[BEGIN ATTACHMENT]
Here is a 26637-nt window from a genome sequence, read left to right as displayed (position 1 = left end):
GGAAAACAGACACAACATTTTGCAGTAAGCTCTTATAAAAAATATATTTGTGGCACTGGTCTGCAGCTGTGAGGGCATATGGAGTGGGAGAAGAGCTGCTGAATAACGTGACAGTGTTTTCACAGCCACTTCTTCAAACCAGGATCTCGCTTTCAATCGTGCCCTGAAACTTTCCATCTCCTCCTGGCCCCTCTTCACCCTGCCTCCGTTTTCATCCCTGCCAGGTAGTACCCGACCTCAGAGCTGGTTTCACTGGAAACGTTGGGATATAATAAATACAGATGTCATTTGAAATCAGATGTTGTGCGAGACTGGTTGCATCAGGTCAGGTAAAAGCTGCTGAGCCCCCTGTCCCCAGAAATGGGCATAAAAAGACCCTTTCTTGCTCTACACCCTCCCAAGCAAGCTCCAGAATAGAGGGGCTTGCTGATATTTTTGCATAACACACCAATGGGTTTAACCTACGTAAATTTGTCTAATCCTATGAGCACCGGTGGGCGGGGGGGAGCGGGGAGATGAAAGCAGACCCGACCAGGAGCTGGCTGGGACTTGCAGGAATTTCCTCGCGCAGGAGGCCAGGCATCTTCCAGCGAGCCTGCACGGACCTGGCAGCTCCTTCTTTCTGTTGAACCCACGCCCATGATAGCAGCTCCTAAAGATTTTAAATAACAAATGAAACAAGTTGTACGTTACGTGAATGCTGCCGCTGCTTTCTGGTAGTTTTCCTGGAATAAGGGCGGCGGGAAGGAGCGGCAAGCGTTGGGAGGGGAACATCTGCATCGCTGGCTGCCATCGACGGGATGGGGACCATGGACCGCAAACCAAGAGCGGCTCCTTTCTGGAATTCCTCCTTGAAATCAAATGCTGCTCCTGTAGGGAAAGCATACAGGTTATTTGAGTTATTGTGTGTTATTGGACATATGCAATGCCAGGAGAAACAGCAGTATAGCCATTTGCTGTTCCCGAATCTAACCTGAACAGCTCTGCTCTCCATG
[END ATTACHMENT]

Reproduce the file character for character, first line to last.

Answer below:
Here is a 26637-nt window from a genome sequence, read left to right as displayed (position 1 = left end):
GGAAAACAGACACAACATTTTGCAGTAAGCTCTTATAAAAAATATATTTGTGGCACTGGTCTGCAGCTGTGAGGGCATATGGAGTGGGAGAAGAGCTGCTGAATAACGTGACAGTGTTTTCACAGCCACTTCTTCAAACCAGGATCTCGCTTTCAATCGTGCCCTGAAACTTTCCATCTCCTCCTGGCCCCTCTTCACCCTGCCTCCGTTTTCATCCCTGCCAGGTAGTACCCGACCTCAGAGCTGGTTTCACTGGAAACGTTGGGATATAATAAATACAGATGTCATTTGAAATCAGATGTTGTGCGAGACTGGTTGCATCAGGTCAGGTAAAAGCTGCTGAGCCCCCTGTCCCCAGAAATGGGCATAAAAAGACCCTTTCTTGCTCTACACCCTCCCAAGCAAGCTCCAGAATAGAGGGGCTTGCTGATATTTTTGCATAACACACCAATGGGTTTAACCTACGTAAATTTGTCTAATCCTATGAGCACCGGTGGGCGGGGGGGAGCGGGGAGATGAAAGCAGACCCGACCAGGAGCTGGCTGGGACTTGCAGGAATTTCCTCGCGCAGGAGGCCAGGCATCTTCCAGCGAGCCTGCACGGACCTGGCAGCTCCTTCTTTCTGTTGAACCCACGCCCATGATAGCAGCTCCTAAAGATTTTAAATAACAAATGAAACAAGTTGTACGTTACGTGAATGCTGCCGCTGCTTTCTGGTAGTTTTCCTGGAATAAGGGCGGCGGGAAGGAGCGGCAAGCGTTGGGAGGGGAACATCTGCATCGCTGGCTGCCATCGACGGGATGGGGACCATGGACCGCAAACCAAGAGCGGCTCCTTTCTGGAATTCCTCCTTGAAATCAAATGCTGCTCCTGTAGGGAAAGCATACAGGTTATTTGAGTTATTGTGTGTTATTGGACATATGCAATGCCAGGAGAAACAGCAGTATAGCCATTTGCTGTTCCCGAATCTAACCTGAACAGCTCTGCTCTCCATG